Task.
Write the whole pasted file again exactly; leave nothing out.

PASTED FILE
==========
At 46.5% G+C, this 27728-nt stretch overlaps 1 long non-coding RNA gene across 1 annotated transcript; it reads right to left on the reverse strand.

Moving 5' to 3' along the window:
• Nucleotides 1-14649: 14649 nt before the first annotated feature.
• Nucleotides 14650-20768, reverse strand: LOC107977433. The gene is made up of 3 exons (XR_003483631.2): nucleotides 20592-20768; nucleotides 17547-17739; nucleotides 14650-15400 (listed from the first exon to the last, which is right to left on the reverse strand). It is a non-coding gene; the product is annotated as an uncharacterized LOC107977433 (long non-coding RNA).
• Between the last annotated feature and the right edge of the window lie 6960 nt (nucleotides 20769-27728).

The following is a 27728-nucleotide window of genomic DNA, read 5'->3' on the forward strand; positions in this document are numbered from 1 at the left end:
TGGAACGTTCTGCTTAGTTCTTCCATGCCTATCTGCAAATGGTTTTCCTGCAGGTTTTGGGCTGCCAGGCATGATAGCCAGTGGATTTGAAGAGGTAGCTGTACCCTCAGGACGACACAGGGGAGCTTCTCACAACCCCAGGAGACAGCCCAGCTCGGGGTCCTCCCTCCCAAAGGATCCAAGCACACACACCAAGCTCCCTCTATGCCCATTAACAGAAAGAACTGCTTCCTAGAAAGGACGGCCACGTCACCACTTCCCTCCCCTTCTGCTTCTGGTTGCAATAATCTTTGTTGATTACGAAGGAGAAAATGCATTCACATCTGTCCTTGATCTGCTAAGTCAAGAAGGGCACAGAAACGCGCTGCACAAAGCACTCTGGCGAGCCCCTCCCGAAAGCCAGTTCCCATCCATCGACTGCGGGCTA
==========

At 46.5% G+C, this 27728-nt stretch overlaps 1 long non-coding RNA gene across 1 annotated transcript; it reads right to left on the reverse strand.

Moving 5' to 3' along the window:
• Nucleotides 1-14649: 14649 nt before the first annotated feature.
• Nucleotides 14650-20768, reverse strand: LOC107977433. The gene is made up of 3 exons (XR_003483631.2): nucleotides 20592-20768; nucleotides 17547-17739; nucleotides 14650-15400 (listed from the first exon to the last, which is right to left on the reverse strand). It is a non-coding gene; the product is annotated as an uncharacterized LOC107977433 (long non-coding RNA).
• Between the last annotated feature and the right edge of the window lie 6960 nt (nucleotides 20769-27728).

The following is a 27728-nucleotide window of genomic DNA, read 5'->3' on the forward strand; positions in this document are numbered from 1 at the left end:
TGGAACGTTCTGCTTAGTTCTTCCATGCCTATCTGCAAATGGTTTTCCTGCAGGTTTTGGGCTGCCAGGCATGATAGCCAGTGGATTTGAAGAGGTAGCTGTACCCTCAGGACGACACAGGGGAGCTTCTCACAACCCCAGGAGACAGCCCAGCTCGGGGTCCTCCCTCCCAAAGGATCCAAGCACACACACCAAGCTCCCTCTATGCCCATTAACAGAAAGAACTGCTTCCTAGAAAGGACGGCCACGTCACCACTTCCCTCCCCTTCTGCTTCTGGTTGCAATAATCTTTGTTGATTACGAAGGAGAAAATGCATTCACATCTGTCCTTGATCTGCTAAGTCAAGAAGGGCACAGAAACGCGCTGCACAAAGCACTCTGGCGAGCCCCTCCCGAAAGCCAGTTCCCATCCATCGACTGCGGGCTA